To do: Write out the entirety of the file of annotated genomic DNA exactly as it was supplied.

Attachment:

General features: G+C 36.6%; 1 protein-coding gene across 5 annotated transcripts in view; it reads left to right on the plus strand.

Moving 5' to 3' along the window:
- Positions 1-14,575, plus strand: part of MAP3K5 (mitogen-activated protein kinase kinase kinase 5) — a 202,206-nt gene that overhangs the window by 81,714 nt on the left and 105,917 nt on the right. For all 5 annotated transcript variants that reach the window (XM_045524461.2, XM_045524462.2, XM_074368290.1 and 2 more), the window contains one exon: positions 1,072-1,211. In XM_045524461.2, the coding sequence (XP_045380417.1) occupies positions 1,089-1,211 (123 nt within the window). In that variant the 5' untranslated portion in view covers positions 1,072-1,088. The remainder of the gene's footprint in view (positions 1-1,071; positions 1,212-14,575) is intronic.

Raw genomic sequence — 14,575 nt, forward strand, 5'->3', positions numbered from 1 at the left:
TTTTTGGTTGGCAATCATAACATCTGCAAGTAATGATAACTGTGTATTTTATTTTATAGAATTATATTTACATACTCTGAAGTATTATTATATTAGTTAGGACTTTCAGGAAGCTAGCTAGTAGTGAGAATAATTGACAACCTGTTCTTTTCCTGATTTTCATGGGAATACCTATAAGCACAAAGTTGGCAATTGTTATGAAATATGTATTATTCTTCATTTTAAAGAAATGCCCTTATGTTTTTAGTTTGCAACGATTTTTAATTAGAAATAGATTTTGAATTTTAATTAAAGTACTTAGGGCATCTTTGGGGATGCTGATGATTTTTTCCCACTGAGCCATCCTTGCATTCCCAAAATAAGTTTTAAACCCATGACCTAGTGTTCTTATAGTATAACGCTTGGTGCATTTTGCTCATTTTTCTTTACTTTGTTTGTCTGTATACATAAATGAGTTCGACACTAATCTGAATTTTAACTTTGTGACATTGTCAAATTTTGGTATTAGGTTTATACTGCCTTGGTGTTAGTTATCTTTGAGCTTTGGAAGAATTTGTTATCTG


General features: G+C 36.6%; 1 protein-coding gene across 5 annotated transcripts in view; it reads left to right on the plus strand.

Moving 5' to 3' along the window:
- Positions 1-14,575, plus strand: part of MAP3K5 (mitogen-activated protein kinase kinase kinase 5) — a 202,206-nt gene that overhangs the window by 81,714 nt on the left and 105,917 nt on the right. For all 5 annotated transcript variants that reach the window (XM_045524461.2, XM_045524462.2, XM_074368290.1 and 2 more), the window contains one exon: positions 1,072-1,211. In XM_045524461.2, the coding sequence (XP_045380417.1) occupies positions 1,089-1,211 (123 nt within the window). In that variant the 5' untranslated portion in view covers positions 1,072-1,088. The remainder of the gene's footprint in view (positions 1-1,071; positions 1,212-14,575) is intronic.

Raw genomic sequence — 14,575 nt, forward strand, 5'->3', positions numbered from 1 at the left:
TTTTTGGTTGGCAATCATAACATCTGCAAGTAATGATAACTGTGTATTTTATTTTATAGAATTATATTTACATACTCTGAAGTATTATTATATTAGTTAGGACTTTCAGGAAGCTAGCTAGTAGTGAGAATAATTGACAACCTGTTCTTTTCCTGATTTTCATGGGAATACCTATAAGCACAAAGTTGGCAATTGTTATGAAATATGTATTATTCTTCATTTTAAAGAAATGCCCTTATGTTTTTAGTTTGCAACGATTTTTAATTAGAAATAGATTTTGAATTTTAATTAAAGTACTTAGGGCATCTTTGGGGATGCTGATGATTTTTTCCCACTGAGCCATCCTTGCATTCCCAAAATAAGTTTTAAACCCATGACCTAGTGTTCTTATAGTATAACGCTTGGTGCATTTTGCTCATTTTTCTTTACTTTGTTTGTCTGTATACATAAATGAGTTCGACACTAATCTGAATTTTAACTTTGTGACATTGTCAAATTTTGGTATTAGGTTTATACTGCCTTGGTGTTAGTTATCTTTGAGCTTTGGAAGAATTTGTTATCTG